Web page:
UK Politics

Paddick quits Lib Dem frontbench over Tim Farron's 'views'

Former Lib Dem home affairs spokesman Lord Paddick Image copyright Lib Dems

Lord Paddick has quit as the Liberal Democrats' home affairs spokesman, citing concerns about leader Tim Farron's "views on various issues".

The ex-policeman resigned via Twitter but did not elaborate on the reasons.

During the campaign, Mr Farron had to clarify that he did not believe gay sex was a sin, after being repeatedly questioned on the issue.

The resignation came as Mr Farron said he wanted to revive the role of deputy leader axed after the 2015 election.

An election for deputy leader will take place later this month, with all of the party's other 11 MPs eligible to stand.

Potential candidates include former business secretary Vince Cable, a former deputy leader who also served as acting leader in 2008, and other former ministers in the coalition government such as Jo Swinson, Ed Davey and Norman Lamb.

Lord Paddick, who is gay, has been on the Lib Dem frontbench since last October.

He tweeted: "I've resigned as shadow home secretary over concerns about the leader's views on various issues that were highlighted during GE17."

Talking about faith

During the campaign, Mr Farron - who is a Christian - was asked repeatedly in media interviews to clarify his views on gay sex but did not, to begin with, answer directly.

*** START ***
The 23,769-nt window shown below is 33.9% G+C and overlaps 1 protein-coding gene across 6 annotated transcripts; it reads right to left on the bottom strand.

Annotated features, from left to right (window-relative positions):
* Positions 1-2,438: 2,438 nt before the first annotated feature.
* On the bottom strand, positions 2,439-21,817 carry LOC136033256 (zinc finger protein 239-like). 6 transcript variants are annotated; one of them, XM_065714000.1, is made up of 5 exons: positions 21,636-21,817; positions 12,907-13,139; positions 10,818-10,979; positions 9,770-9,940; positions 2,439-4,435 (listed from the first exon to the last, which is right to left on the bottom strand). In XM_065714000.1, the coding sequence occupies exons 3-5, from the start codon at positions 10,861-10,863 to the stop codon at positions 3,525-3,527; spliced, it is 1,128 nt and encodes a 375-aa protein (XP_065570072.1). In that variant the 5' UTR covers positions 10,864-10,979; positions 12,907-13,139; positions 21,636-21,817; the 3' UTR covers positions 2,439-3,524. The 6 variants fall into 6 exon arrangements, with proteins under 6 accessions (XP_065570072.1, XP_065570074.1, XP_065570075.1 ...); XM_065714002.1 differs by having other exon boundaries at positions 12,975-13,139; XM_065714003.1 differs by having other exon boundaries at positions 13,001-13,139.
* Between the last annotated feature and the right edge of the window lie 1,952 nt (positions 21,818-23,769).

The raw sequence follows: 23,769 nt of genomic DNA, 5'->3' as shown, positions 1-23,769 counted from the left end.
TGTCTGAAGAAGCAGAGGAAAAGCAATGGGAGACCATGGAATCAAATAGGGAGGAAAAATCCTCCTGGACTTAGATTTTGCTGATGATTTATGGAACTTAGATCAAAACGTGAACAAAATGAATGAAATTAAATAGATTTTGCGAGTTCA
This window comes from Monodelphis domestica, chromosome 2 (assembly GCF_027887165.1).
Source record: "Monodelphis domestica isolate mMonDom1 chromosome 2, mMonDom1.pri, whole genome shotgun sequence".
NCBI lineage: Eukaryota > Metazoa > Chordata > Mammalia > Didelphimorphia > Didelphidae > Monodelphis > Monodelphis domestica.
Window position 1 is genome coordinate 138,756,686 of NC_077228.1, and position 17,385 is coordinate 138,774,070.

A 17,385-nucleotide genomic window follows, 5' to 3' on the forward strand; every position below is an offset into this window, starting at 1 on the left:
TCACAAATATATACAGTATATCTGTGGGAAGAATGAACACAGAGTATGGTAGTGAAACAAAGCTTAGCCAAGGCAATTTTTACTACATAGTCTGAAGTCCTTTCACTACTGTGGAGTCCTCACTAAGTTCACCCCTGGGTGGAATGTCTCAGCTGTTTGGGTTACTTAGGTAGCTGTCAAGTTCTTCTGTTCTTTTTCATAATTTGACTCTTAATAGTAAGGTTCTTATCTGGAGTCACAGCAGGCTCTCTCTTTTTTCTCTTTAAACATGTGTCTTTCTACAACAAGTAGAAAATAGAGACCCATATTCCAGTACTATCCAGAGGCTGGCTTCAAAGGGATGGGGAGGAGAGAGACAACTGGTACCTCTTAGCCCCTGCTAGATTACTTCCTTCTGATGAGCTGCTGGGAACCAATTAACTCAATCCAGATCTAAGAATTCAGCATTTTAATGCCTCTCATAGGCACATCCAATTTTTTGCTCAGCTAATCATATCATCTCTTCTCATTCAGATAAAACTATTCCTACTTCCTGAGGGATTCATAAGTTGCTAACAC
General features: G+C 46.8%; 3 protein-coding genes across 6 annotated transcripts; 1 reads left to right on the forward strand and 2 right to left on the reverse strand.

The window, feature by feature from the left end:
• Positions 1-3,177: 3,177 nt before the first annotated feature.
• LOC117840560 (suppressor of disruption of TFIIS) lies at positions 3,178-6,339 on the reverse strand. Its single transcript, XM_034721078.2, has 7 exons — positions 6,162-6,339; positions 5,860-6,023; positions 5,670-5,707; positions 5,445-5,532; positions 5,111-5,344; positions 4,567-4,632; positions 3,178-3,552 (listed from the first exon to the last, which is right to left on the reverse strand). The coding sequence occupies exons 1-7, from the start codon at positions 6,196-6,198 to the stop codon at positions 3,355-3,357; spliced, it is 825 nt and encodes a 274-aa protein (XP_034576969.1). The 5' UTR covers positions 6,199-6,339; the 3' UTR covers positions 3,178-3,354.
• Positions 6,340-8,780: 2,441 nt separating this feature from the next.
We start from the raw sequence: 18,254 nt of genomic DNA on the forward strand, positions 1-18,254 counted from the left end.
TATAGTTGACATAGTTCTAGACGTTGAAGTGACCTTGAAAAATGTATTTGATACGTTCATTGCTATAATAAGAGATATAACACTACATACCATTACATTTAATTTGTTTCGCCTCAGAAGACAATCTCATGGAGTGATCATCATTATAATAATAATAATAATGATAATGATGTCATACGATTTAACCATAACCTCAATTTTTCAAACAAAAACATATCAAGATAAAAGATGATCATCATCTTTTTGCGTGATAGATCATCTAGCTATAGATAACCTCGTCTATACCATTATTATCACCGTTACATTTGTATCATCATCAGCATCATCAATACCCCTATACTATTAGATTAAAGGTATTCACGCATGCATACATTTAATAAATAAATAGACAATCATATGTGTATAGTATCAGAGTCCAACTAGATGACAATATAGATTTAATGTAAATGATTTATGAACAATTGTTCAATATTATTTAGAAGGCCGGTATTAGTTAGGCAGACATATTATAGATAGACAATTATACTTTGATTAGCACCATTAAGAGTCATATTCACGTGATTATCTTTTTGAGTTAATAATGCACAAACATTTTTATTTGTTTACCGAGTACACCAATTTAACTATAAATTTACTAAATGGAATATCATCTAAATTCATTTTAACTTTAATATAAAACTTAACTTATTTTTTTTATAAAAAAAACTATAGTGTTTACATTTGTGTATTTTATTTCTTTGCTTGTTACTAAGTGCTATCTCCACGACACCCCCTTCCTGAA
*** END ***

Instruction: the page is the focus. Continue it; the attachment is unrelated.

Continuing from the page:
However, he later insisted that he did not believe it was a sin and that, while he believed political leaders should not "pontificate on theological matters", it was right to address the subject as it had become "an issue".

"I am quite careful about how I talk about my faith. I do not bang on about it, I do not make a secret out of it," he said at the time, adding that the Lib Dems had "undoubtedly the best record" on gay rights out of all political parties.

Image copyright PA
Image caption Jo Swinson is a potential candidate to become Lib Dem deputy leader

The Lib Dems had 12 MPs elected to Parliament, four more than in 2015, although their vote share actually declined from 7.9% to 7.4%.

Mr Farron, who has been leader since 2015, said he was pleased with the result but there was a lot more work to be done to re-establish the party as an electoral force.

Despite winning back seats in the south of England lost in 2015 and making headway in Scotland, the party's national performance was patchy - it lost its last remaining seat in Wales, former leader Nick Clegg was defeated and 375 of the party's candidates lost their deposits as they got less than 5% of the vote.

Lib Dem peer Lord Greaves said it had been a "disastrous" election.

Writing on the Lib Dem Voice blog, he said there were parts of the country where "no-one voted for us" and the best that could be said was that the party had "survived".

But, announcing plans to revive the post of deputy leader, Mr Farron said it was a "very positive" time for the party.

"In the last Parliament, we didn't have any women and we didn't feel it was right to elect a deputy in those circumstances," he said.

"But I wanted to revive the role as it gives the party another powerful voice.

"Now a third of our parliamentary party is female and we have our most diverse group of MPs ever, I feel our MPs form a more representative group to elect a deputy leader".

If the election is contested, the result will be announced after a hustings on 27 June.

If there is only one candidate, the result will be announced on 20 June.

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